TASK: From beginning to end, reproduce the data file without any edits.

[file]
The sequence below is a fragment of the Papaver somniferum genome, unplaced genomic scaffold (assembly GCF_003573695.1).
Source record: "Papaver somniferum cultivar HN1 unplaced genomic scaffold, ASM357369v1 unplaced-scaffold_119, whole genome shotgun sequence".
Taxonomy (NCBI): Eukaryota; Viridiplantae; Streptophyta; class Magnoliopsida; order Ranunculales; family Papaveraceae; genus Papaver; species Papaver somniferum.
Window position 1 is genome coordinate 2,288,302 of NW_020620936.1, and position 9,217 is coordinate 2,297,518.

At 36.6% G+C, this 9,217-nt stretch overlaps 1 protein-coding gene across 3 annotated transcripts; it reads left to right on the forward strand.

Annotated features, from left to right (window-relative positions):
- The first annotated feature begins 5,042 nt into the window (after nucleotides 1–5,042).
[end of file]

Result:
The sequence below is a fragment of the Papaver somniferum genome, unplaced genomic scaffold (assembly GCF_003573695.1).
Source record: "Papaver somniferum cultivar HN1 unplaced genomic scaffold, ASM357369v1 unplaced-scaffold_119, whole genome shotgun sequence".
Taxonomy (NCBI): Eukaryota; Viridiplantae; Streptophyta; class Magnoliopsida; order Ranunculales; family Papaveraceae; genus Papaver; species Papaver somniferum.
Window position 1 is genome coordinate 2,288,302 of NW_020620936.1, and position 9,217 is coordinate 2,297,518.

At 36.6% G+C, this 9,217-nt stretch overlaps 1 protein-coding gene across 3 annotated transcripts; it reads left to right on the forward strand.

Annotated features, from left to right (window-relative positions):
- The first annotated feature begins 5,042 nt into the window (after nucleotides 1–5,042).